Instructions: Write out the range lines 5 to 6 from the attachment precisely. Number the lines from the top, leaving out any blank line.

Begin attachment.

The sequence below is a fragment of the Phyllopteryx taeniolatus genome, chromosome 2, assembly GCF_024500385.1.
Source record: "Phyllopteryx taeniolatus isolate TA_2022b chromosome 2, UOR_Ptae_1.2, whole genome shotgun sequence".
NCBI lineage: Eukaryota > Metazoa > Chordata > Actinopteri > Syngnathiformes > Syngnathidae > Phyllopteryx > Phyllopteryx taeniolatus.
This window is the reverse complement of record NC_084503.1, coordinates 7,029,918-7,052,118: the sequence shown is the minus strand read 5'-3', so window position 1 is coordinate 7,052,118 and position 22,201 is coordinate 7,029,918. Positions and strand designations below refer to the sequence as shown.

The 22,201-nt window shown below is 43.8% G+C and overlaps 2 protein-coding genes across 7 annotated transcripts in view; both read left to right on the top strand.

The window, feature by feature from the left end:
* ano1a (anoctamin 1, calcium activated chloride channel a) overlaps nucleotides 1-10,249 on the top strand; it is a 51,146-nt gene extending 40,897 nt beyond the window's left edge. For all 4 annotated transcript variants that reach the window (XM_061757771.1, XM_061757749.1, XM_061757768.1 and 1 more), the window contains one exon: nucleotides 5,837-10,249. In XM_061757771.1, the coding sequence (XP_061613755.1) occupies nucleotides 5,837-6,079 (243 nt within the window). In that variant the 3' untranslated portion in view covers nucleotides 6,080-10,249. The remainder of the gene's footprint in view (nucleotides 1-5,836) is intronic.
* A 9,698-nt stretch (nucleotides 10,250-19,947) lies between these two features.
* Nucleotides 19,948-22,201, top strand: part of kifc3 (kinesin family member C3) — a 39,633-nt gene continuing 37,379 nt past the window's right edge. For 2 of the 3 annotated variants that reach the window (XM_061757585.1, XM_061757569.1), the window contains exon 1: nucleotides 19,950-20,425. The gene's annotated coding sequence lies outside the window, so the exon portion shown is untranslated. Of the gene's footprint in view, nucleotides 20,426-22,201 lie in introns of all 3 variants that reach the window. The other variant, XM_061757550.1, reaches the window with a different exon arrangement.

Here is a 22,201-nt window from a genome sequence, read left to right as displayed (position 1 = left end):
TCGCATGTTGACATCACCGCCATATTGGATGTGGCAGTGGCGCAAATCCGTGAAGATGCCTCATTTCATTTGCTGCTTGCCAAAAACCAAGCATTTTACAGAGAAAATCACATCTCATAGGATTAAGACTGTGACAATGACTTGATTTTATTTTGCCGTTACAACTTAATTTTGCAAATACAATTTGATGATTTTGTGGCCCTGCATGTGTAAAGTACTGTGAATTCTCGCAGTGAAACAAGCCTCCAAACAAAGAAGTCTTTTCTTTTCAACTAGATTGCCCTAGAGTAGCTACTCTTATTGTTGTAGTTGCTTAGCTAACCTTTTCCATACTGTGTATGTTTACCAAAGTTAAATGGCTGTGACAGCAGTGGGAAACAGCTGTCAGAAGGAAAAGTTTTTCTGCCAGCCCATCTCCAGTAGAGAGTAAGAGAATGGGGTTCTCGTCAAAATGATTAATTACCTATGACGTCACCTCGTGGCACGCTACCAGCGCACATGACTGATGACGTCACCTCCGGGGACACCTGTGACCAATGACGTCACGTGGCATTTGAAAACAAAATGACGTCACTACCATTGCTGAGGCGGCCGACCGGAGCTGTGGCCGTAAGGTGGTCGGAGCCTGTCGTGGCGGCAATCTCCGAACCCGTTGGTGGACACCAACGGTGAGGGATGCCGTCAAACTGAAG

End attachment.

The 22,201-nt window shown below is 43.8% G+C and overlaps 2 protein-coding genes across 7 annotated transcripts in view; both read left to right on the top strand.

The window, feature by feature from the left end: